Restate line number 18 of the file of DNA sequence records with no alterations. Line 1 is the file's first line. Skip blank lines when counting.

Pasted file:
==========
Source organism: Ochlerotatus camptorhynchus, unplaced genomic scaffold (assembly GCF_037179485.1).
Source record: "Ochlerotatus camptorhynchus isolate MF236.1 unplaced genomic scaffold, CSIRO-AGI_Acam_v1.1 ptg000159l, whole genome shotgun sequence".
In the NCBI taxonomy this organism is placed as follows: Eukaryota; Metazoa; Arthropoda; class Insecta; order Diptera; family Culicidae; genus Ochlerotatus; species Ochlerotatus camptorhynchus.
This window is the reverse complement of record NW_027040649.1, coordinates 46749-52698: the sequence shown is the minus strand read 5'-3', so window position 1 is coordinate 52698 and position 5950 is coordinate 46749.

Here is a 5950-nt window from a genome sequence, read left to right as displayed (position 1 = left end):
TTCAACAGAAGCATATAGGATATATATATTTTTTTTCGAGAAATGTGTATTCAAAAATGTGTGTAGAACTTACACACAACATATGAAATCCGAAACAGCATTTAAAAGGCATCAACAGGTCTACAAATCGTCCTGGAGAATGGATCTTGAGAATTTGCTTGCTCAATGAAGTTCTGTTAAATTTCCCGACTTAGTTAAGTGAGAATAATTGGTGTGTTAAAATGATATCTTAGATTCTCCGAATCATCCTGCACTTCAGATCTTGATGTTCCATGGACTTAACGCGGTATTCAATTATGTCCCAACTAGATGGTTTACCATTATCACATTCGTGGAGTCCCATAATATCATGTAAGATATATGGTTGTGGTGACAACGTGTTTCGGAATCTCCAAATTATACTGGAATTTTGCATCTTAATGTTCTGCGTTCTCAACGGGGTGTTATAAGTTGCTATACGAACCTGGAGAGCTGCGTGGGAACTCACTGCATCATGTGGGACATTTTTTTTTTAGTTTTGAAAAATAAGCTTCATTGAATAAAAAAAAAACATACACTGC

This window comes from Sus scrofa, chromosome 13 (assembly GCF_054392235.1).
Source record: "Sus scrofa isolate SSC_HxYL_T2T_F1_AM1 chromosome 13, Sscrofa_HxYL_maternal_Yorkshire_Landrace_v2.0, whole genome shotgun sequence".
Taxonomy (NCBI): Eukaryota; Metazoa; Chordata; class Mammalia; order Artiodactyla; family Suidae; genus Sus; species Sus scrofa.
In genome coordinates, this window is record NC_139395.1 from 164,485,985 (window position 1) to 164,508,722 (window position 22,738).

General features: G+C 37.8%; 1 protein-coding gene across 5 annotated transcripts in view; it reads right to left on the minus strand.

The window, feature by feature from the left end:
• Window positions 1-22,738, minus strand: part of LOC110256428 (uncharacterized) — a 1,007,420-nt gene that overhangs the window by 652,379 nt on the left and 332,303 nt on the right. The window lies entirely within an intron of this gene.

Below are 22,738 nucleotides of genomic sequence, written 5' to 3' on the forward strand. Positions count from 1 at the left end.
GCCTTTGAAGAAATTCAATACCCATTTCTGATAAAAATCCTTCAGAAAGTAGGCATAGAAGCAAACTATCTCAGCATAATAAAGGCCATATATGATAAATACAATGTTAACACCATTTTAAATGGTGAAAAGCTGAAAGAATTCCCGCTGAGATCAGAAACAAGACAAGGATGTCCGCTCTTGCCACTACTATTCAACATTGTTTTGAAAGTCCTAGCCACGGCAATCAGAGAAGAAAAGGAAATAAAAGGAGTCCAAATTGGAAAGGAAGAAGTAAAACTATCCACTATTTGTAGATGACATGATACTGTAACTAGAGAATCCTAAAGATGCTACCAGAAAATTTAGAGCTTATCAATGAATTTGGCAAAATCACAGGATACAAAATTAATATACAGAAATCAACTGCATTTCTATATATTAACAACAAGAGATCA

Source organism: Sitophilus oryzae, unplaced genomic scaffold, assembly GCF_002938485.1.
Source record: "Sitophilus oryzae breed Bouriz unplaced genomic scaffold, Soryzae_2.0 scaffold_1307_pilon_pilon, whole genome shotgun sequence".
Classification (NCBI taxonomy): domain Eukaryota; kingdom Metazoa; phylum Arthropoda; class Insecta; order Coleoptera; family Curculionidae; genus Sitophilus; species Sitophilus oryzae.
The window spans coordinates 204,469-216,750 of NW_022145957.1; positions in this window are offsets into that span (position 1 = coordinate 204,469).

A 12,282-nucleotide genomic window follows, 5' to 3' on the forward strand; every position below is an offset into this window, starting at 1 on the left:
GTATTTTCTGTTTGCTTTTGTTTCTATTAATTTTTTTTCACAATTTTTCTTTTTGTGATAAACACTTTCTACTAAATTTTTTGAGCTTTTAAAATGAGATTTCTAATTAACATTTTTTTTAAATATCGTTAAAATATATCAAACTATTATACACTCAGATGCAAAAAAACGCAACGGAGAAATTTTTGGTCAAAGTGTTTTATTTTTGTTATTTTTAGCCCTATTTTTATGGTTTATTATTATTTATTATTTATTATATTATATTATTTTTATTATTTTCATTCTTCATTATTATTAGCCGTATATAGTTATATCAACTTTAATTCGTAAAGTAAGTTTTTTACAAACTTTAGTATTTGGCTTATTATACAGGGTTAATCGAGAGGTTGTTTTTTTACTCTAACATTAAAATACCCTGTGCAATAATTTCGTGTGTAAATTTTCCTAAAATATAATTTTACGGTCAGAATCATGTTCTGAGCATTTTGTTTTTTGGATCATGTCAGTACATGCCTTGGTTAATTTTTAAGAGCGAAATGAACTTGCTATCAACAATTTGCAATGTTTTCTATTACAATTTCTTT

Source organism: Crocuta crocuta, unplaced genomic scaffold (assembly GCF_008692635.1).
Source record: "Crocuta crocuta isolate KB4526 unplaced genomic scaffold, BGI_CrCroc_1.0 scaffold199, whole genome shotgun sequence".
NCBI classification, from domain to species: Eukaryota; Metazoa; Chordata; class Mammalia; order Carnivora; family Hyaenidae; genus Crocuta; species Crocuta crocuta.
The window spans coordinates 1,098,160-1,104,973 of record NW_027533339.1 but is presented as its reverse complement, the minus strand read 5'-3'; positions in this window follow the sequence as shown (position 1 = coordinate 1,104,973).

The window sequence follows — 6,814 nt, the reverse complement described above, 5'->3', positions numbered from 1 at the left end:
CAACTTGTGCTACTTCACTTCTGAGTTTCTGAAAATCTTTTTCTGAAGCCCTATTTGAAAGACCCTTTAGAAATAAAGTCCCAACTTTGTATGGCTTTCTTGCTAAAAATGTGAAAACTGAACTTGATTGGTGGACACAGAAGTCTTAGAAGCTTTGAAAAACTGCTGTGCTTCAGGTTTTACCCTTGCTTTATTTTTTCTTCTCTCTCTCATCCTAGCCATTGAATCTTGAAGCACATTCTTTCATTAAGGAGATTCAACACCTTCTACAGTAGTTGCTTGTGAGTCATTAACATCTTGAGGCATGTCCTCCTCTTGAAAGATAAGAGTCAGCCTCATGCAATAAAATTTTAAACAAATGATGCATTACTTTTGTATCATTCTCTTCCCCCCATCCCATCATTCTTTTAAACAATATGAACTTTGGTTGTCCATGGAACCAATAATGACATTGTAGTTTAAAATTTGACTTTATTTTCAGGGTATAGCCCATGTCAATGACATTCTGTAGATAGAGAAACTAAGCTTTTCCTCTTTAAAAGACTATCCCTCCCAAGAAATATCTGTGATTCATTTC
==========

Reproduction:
Classification (NCBI taxonomy): domain Eukaryota; kingdom Metazoa; phylum Arthropoda; class Insecta; order Coleoptera; family Curculionidae; genus Sitophilus; species Sitophilus oryzae.